While it’s helpful to look back at past bear markets for guidance, it’s also important to remember that the current market conditions are not the same as they were in 1999 or 2007.
The S&P 500 index, for example, has undergone significant changes in recent years. For investors trying to figure out where and when the current bear market might end, it’s crucial to take these changes into account.
The S&P 500’s key components are quite distinct. Remember, the index is capitalization-weighted, meaning the most valuable companies make up the lion’s share of the index.
And it’s usually the companies and sectors that dominate the index that will see the biggest profits and share price growth. The chart below shows the S&P’s sector weights today, compared to 1999 and 2007.
As you can see from the chart, today’s index composition is different from 2007’s: in short, it’s less cyclical. And that’s important because it’s cyclical companies that get knocked around the most by macroeconomic headwinds and tend to see the biggest swings in profitability.
Take a look at the deeply cyclical financial and energy sectors, for example: combined, they represented 30% of the index back in 2007, compared to just 15% today. Lob in the materials and industrial sectors, and a full 45% of 2007’s index might be labelled cyclical compared to today’s 26%.
In 2007, the tech sector made up just 16% of the index, compared to 26% today. If you include Amazon (AMZN), Meta Platforms (META), and Alphabet (GOOGL / GOOG), that number jumps to over 30%.
The big tech companies that dominate today’s S&P 500 should be much more resilient than 2007’s banks and oil companies.
Their profit collapse led to a whopping 46% drop in earnings for the overall index, but the makeup of today’s index means a repeat of that is unlikely.
If not a 2007 repeat, then what about 1999? With today’s technology-dominated S&P, it would seem to resemble its dotcom partying ancestor. However, differences are lurking under the surface.
Although the average valuation of the S&P approached its 1999 highs in the months before the current bear market, most companies, including the world’s largest tech firms, fell far short of those levels.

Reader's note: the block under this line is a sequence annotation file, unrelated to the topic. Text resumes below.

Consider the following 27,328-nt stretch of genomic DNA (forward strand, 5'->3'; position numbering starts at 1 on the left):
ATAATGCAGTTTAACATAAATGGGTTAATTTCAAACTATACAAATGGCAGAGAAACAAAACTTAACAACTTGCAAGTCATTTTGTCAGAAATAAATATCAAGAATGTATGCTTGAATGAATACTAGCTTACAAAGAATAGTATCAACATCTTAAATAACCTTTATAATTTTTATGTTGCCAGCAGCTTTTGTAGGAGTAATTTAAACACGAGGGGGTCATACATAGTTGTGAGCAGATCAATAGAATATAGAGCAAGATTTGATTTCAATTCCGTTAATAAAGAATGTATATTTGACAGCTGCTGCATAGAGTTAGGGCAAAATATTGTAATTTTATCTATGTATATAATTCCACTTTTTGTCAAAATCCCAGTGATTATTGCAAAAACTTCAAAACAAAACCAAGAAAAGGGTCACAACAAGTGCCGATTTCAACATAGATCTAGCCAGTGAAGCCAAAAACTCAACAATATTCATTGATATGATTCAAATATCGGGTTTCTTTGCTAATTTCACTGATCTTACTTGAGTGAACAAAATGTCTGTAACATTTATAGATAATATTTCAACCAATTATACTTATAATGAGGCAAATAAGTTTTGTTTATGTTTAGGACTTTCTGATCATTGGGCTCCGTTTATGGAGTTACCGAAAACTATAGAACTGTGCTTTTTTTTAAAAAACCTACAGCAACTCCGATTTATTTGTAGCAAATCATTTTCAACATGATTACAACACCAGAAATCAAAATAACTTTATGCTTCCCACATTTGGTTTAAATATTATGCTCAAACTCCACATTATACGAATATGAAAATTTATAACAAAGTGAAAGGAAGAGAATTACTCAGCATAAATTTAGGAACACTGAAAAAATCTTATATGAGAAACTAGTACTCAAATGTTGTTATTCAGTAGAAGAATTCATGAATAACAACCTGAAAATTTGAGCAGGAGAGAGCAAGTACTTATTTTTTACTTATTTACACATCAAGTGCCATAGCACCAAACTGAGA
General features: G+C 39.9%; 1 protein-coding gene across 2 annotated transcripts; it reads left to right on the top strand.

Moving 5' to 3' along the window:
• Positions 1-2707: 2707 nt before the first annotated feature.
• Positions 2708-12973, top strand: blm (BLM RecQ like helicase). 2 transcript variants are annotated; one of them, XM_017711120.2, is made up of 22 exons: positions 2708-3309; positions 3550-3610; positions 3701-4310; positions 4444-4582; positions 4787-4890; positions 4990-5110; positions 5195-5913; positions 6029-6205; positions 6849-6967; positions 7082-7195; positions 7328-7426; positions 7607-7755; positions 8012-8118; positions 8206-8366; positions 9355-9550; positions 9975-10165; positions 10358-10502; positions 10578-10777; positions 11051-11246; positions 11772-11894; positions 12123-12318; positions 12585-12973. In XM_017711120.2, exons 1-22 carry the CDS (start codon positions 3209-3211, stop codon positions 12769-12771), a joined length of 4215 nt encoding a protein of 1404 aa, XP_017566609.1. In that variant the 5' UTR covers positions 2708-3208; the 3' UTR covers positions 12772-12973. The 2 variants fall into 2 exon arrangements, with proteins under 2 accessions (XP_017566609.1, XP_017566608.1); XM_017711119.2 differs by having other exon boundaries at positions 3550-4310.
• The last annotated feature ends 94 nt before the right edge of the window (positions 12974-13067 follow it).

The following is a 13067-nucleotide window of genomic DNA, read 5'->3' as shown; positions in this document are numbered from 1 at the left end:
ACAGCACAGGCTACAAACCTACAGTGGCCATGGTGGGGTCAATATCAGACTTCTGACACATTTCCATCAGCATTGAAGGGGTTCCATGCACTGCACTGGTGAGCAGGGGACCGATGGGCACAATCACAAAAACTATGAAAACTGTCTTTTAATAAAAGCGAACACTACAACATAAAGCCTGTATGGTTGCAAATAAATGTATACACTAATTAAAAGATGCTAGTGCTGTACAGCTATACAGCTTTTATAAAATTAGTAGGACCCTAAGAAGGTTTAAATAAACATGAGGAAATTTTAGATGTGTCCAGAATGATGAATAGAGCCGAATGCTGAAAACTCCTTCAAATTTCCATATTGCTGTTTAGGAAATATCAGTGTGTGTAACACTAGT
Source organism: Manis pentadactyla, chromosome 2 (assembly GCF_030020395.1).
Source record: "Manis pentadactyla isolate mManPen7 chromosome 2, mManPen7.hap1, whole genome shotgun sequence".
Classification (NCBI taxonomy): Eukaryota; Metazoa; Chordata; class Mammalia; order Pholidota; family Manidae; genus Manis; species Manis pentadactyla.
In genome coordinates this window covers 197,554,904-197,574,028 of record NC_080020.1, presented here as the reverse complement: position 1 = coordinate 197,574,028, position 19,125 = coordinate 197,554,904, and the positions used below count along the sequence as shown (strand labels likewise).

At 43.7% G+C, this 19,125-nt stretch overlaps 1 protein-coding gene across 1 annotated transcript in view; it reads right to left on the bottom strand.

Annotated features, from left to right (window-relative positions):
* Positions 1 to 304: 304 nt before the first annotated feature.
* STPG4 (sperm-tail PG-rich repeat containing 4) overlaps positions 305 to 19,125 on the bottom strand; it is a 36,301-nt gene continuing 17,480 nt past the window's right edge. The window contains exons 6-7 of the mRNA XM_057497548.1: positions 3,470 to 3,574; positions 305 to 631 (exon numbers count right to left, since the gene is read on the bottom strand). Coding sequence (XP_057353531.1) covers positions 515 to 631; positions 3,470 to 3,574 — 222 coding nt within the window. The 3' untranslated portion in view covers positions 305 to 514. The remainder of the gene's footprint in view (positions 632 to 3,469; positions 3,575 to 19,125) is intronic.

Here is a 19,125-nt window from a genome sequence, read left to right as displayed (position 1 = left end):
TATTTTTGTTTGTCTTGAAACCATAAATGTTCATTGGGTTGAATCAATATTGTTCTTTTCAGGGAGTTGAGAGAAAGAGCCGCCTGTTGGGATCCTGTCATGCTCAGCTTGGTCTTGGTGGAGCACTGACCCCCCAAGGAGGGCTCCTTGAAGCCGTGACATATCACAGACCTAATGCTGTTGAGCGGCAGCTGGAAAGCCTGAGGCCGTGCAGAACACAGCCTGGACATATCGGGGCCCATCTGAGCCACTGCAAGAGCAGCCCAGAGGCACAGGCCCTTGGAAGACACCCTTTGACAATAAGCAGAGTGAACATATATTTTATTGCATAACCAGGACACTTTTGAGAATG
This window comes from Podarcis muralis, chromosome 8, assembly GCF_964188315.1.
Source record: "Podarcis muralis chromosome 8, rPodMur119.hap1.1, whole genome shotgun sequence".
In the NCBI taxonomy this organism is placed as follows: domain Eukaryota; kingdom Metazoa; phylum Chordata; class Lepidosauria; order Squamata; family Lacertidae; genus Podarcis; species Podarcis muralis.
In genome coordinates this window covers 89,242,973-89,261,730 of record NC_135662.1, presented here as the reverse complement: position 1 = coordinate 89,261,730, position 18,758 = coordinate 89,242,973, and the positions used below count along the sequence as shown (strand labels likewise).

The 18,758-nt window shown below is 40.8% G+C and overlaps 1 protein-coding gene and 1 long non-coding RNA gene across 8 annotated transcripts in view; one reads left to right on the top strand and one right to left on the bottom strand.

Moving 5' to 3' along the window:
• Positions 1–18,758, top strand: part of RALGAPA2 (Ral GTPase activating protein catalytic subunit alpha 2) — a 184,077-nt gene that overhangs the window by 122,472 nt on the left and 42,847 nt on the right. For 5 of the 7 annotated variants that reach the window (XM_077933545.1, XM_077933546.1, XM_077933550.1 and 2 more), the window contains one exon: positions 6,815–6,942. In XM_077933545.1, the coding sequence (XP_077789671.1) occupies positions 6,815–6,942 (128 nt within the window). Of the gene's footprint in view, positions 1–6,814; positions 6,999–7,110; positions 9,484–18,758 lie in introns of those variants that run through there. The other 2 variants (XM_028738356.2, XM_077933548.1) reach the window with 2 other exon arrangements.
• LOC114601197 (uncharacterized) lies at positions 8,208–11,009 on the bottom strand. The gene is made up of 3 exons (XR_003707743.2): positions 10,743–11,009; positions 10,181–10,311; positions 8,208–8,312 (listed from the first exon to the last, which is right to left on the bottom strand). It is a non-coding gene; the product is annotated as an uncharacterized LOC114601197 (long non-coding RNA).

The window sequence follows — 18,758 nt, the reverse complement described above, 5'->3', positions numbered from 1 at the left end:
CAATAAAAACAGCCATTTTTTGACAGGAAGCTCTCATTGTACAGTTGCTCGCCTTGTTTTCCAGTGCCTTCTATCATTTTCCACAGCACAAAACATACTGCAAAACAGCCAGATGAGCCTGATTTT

The green line in the chart below shows the forward P/E – that’s price divided by consensus forecast earnings-per-share – of the S&P 500 tech sector. Sure, tech stock valuations were looking punchy last year, but they were nothing like the levels of 1999.
Could the current S&P’s heavily weighted tech stocks suffer more painful valuation contractions? It’s possible, but today’s technology industry is much healthier than it was in the early 2000s.
Back then, investors were questioning whether the industry would survive the crash. It’s hard to imagine a scenario where Microsoft, Apple, or Amazon’s existence is drawn into question.
These firms are global empires that produce mountains of cash.
The dramatic improvement in the tech sector’s operating profit margins is illustrated by the purple line in the chart.
The S&P 500 is more profitable than ever, with big tech being a key driver of this growth.
If you’re waiting for another dotcom-style crash or a financial crisis-level earnings recession, you could be left out in the cold.
It’s impossible to time the market perfectly, but that’s not the point.
If you’re thinking about the long term instead of the short-term scares, now might be a good time to buy, go long on your favorite stock CFDs.
Keeping a moderate SP500 CFD index buy for the next 1-6 months is another way to ensure you don’t miss the possible upside.
But, then again, everyone is screaming “recession by the end of 2023”. Go figure.
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